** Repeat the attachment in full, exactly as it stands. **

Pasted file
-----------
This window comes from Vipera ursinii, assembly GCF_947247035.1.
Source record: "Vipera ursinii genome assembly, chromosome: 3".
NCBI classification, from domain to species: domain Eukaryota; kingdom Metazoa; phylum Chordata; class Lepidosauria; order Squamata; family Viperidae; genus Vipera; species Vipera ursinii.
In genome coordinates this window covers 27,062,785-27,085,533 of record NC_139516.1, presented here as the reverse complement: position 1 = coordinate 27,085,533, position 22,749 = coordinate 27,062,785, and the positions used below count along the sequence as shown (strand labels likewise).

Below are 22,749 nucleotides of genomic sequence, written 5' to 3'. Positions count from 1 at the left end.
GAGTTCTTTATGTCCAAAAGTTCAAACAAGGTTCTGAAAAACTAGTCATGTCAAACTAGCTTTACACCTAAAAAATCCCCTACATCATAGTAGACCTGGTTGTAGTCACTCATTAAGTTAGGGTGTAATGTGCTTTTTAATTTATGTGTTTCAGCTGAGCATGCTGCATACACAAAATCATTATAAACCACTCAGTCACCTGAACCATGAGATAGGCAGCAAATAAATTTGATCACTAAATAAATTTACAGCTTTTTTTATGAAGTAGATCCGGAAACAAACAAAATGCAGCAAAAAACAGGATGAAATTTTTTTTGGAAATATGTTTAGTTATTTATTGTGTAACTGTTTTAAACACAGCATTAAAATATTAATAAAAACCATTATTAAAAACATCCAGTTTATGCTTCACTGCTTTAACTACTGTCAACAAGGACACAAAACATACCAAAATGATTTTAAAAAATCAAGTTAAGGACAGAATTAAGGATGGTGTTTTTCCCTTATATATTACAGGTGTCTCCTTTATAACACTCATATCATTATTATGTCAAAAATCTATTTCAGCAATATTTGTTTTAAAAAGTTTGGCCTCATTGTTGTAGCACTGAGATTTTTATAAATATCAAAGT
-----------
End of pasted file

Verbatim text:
This window comes from Vipera ursinii, assembly GCF_947247035.1.
Source record: "Vipera ursinii genome assembly, chromosome: 3".
NCBI classification, from domain to species: domain Eukaryota; kingdom Metazoa; phylum Chordata; class Lepidosauria; order Squamata; family Viperidae; genus Vipera; species Vipera ursinii.
In genome coordinates this window covers 27,062,785-27,085,533 of record NC_139516.1, presented here as the reverse complement: position 1 = coordinate 27,085,533, position 22,749 = coordinate 27,062,785, and the positions used below count along the sequence as shown (strand labels likewise).

Below are 22,749 nucleotides of genomic sequence, written 5' to 3'. Positions count from 1 at the left end.
GAGTTCTTTATGTCCAAAAGTTCAAACAAGGTTCTGAAAAACTAGTCATGTCAAACTAGCTTTACACCTAAAAAATCCCCTACATCATAGTAGACCTGGTTGTAGTCACTCATTAAGTTAGGGTGTAATGTGCTTTTTAATTTATGTGTTTCAGCTGAGCATGCTGCATACACAAAATCATTATAAACCACTCAGTCACCTGAACCATGAGATAGGCAGCAAATAAATTTGATCACTAAATAAATTTACAGCTTTTTTTATGAAGTAGATCCGGAAACAAACAAAATGCAGCAAAAAACAGGATGAAATTTTTTTTGGAAATATGTTTAGTTATTTATTGTGTAACTGTTTTAAACACAGCATTAAAATATTAATAAAAACCATTATTAAAAACATCCAGTTTATGCTTCACTGCTTTAACTACTGTCAACAAGGACACAAAACATACCAAAATGATTTTAAAAAATCAAGTTAAGGACAGAATTAAGGATGGTGTTTTTCCCTTATATATTACAGGTGTCTCCTTTATAACACTCATATCATTATTATGTCAAAAATCTATTTCAGCAATATTTGTTTTAAAAAGTTTGGCCTCATTGTTGTAGCACTGAGATTTTTATAAATATCAAAGT